Thursday, April 21, 2011

Two Steps Forward, Two Steps Back

We come together 'cause opposites attract...(okay, enough Paula for, well, ever) 

No matter your credence or creed, nearly every wedding ritual, whether Christian, Hindu or Jewish, involves a processional as a part of the wedding ceremony.  Hey, we all like to make an entrance, especially when it's our own party.

Sure, we've all seen the video of the couple who choreographed the bridal party processional to Chris Brown's "Forever".  And if you didn't see it on YouTube, you probably saw it on the Today Show, the Morning Show, the Any-Show-on-TV Show or maybe even on the Office (who doesn't love Pam & Jim).  There's a reason we all have seen it - it was original, endearing, and (pre-Rihanna fiasco) whimsically romantic.  But it's been done.  Many times.  So in the spirit of grand entrances, let's explore a few alternate options that are equally as extraordinary (only without the VMA drama and subsequent restraining order)...

the baraat (baran)
If you've never been to a Hindu/Indian wedding, you are missing out B.I.G. T.I.M.E.  Talk about a party!  I'll save the details of the marriage bonanza for another post, but for our purposes today,  let's focus on the baraat.  Kicking off the often two hour ceremony is the fanfare-slash-parade that is the baraat, or the arrival of the groom and his family, oftentimes atop a horse or elephant.  Your husband-to-be would probably love to know that the groom also usually weilds a sword, but this is a detail you are free to omit as, at least for my husband, this is equivalent in danger levels to allowing my 10 month old son to play with newly sharpened scissors.  But I digress.

Festive, loud and accompanied by drummers, the baraat is reminiscent of a high school pep rally at its finest, evoking excitement and enthusiasm for the matrimony at hand.  Not everyone can rent an elephant, but a truly memorable processional would be one accompanied by a lively drum section from your local marching band (think college, not high school).  Even better, do it at the conclusion of the ceremony, the cue to begin being your first kiss as husband and wife, leading you down the aisle towards wedded bliss (and cocktails).  Spectacular.

Here's a video from one of my favorite videographers, Vivid Wedding Films, of an Indian wedding (we hosted the sangeet, or engagement party).  Isn't this amazing?

Saloni + Sam | Same Day Edit | The Westin, NJ from Vivid Wedding Films on Vimeo.

Doo Wop (That Thang)
(Yes, I had a costume party my senior year of high school and yes, I dressed as Lauryn Hill.  There, I said it.  Now you know.)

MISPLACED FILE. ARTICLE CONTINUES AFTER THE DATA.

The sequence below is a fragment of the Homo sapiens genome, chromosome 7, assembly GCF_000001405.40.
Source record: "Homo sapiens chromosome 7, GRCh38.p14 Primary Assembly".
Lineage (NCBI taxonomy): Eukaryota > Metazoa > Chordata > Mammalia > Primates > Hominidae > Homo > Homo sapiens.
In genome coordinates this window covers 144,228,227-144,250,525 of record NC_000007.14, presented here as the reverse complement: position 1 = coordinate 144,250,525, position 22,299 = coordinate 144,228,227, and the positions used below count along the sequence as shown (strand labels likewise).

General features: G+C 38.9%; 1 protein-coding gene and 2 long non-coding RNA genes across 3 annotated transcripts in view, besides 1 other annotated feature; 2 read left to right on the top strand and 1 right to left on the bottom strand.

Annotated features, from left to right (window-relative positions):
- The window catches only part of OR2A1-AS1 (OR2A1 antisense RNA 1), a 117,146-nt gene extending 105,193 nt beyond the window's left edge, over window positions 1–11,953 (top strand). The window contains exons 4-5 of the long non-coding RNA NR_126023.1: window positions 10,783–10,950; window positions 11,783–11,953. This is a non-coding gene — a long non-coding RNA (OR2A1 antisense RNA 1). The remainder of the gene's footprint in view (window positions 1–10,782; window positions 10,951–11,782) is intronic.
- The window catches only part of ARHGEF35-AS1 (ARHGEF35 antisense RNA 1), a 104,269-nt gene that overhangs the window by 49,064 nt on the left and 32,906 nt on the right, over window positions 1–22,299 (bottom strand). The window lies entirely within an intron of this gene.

Anyways.  I had a wedding recently that skipped your usual acoustic string trio for ceremony and went straight to a doo wop group.  Comprised of four dapper, suit-clad men from Harlem, the group was phenomenal and brought a soulful nostalgia, along with songs everyone knew the words to, to the couple's ceremony.  It was flawless, and everyone was talking about how clever of an idea it was.  Steal this idea.  (Sorry, Amanda & Seth).  Or interpret it to something that holds meaning for you.  Enter...

a cappella group
For the first time in my adult life, I feel (almost) cool telling people I was in an a cappella group in college thanks to a little television show called Glee.  I attended a college (the College of William & Mary) where being in an a cappella group was (almost) cool, so I totally marvel at the vision of walking down the aisle to a collegiate interpretation of a Billy Joel or Elton John classic. Just picture an all-male, sport-coat-wearing vocal ensemble lining the perimeter of your ceremony, maybe passed off as ushers.  I'm thinking Warblers for all you Gleeks.  Sigh.  I pine for you, Gentlemen of the College.  So for all you New York brides, start hitting the NYU & Columbia circuit.  You may even be able to pay the group in bridesmaids (I kid, I kid).

Courtesy of

The Wild Card
Okay, here's where I start to get self-indulgent.  Once you've planned your own wedding, all bets are off in terms of what you deem appropriate for other people's wedding.  This is one of those things.

I know this guy, his name is Augie.  His grandfather started a fireworks company a long time ago (we're talking drawing a sketch of the show in pastels on a black piece of paper for his clients long time ago).  Since then, Augie has evolved the company into a full-scale production company, including concert & staging special effects (he does Glee the Tour, don't you love how this comes full circle?), fireworks displays orchestrated to music and, wait for it, confetti guns.  Yep, a freaking confetti gun.  He can load these puppies with all sorts of material.  Can you imagine?  If I were to have a re-commitment ceremony, it would definitely include, among other things (don't rule out an elephant or baraat), a confetti gun.  Bold, fun & totally  unexpected.  Just don't ask me to be on sweeping duty afterwards.

Courtesy of Raw Photo Design

The venerable Levy Lighting offers an interactive lighting aisle runner called iShadow.  Sensing movement, the iShadow projection can leave a trail of any pre-programmed images in your bridal trail.  Think blooming roses, water droplets or exploding fireworks.  

Courtesy of Levy Lighting


  1. I fully expect you to incorporate non-instrumentally-accompanied vocal music into your wedding festivities. It's your acci-duty!


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